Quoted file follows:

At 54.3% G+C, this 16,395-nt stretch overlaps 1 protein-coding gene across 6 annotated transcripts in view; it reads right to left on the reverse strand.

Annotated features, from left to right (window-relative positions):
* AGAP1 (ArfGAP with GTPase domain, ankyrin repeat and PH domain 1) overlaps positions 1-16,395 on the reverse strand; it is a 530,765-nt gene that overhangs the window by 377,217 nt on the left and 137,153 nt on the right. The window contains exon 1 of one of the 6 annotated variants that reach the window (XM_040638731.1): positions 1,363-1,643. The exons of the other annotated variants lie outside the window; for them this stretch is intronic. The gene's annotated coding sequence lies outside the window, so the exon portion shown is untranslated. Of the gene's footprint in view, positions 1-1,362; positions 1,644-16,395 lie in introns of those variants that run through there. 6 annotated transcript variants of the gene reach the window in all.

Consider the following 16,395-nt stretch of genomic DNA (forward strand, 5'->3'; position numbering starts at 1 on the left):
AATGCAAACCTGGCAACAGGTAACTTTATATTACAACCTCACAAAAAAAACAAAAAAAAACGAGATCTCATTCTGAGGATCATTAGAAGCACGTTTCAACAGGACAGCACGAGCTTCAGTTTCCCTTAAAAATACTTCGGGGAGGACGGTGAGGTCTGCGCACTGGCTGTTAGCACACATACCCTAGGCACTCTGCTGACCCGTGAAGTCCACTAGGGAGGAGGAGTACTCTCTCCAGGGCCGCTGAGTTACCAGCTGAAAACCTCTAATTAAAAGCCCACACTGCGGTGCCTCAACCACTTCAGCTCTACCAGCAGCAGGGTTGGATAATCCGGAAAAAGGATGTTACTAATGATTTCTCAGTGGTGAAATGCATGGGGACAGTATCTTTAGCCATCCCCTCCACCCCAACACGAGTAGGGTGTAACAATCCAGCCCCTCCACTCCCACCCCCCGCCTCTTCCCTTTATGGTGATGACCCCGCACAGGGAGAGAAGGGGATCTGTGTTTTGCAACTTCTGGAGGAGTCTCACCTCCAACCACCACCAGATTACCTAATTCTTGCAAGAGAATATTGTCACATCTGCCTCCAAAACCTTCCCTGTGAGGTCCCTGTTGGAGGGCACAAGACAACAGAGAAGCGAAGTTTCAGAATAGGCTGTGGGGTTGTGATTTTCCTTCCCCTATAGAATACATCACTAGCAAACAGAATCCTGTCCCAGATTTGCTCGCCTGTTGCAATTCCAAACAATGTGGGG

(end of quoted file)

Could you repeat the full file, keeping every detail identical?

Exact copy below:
At 54.3% G+C, this 16,395-nt stretch overlaps 1 protein-coding gene across 6 annotated transcripts in view; it reads right to left on the reverse strand.

Annotated features, from left to right (window-relative positions):
* AGAP1 (ArfGAP with GTPase domain, ankyrin repeat and PH domain 1) overlaps positions 1-16,395 on the reverse strand; it is a 530,765-nt gene that overhangs the window by 377,217 nt on the left and 137,153 nt on the right. The window contains exon 1 of one of the 6 annotated variants that reach the window (XM_040638731.1): positions 1,363-1,643. The exons of the other annotated variants lie outside the window; for them this stretch is intronic. The gene's annotated coding sequence lies outside the window, so the exon portion shown is untranslated. Of the gene's footprint in view, positions 1-1,362; positions 1,644-16,395 lie in introns of those variants that run through there. 6 annotated transcript variants of the gene reach the window in all.

Consider the following 16,395-nt stretch of genomic DNA (forward strand, 5'->3'; position numbering starts at 1 on the left):
AATGCAAACCTGGCAACAGGTAACTTTATATTACAACCTCACAAAAAAAACAAAAAAAAACGAGATCTCATTCTGAGGATCATTAGAAGCACGTTTCAACAGGACAGCACGAGCTTCAGTTTCCCTTAAAAATACTTCGGGGAGGACGGTGAGGTCTGCGCACTGGCTGTTAGCACACATACCCTAGGCACTCTGCTGACCCGTGAAGTCCACTAGGGAGGAGGAGTACTCTCTCCAGGGCCGCTGAGTTACCAGCTGAAAACCTCTAATTAAAAGCCCACACTGCGGTGCCTCAACCACTTCAGCTCTACCAGCAGCAGGGTTGGATAATCCGGAAAAAGGATGTTACTAATGATTTCTCAGTGGTGAAATGCATGGGGACAGTATCTTTAGCCATCCCCTCCACCCCAACACGAGTAGGGTGTAACAATCCAGCCCCTCCACTCCCACCCCCCGCCTCTTCCCTTTATGGTGATGACCCCGCACAGGGAGAGAAGGGGATCTGTGTTTTGCAACTTCTGGAGGAGTCTCACCTCCAACCACCACCAGATTACCTAATTCTTGCAAGAGAATATTGTCACATCTGCCTCCAAAACCTTCCCTGTGAGGTCCCTGTTGGAGGGCACAAGACAACAGAGAAGCGAAGTTTCAGAATAGGCTGTGGGGTTGTGATTTTCCTTCCCCTATAGAATACATCACTAGCAAACAGAATCCTGTCCCAGATTTGCTCGCCTGTTGCAATTCCAAACAATGTGGGG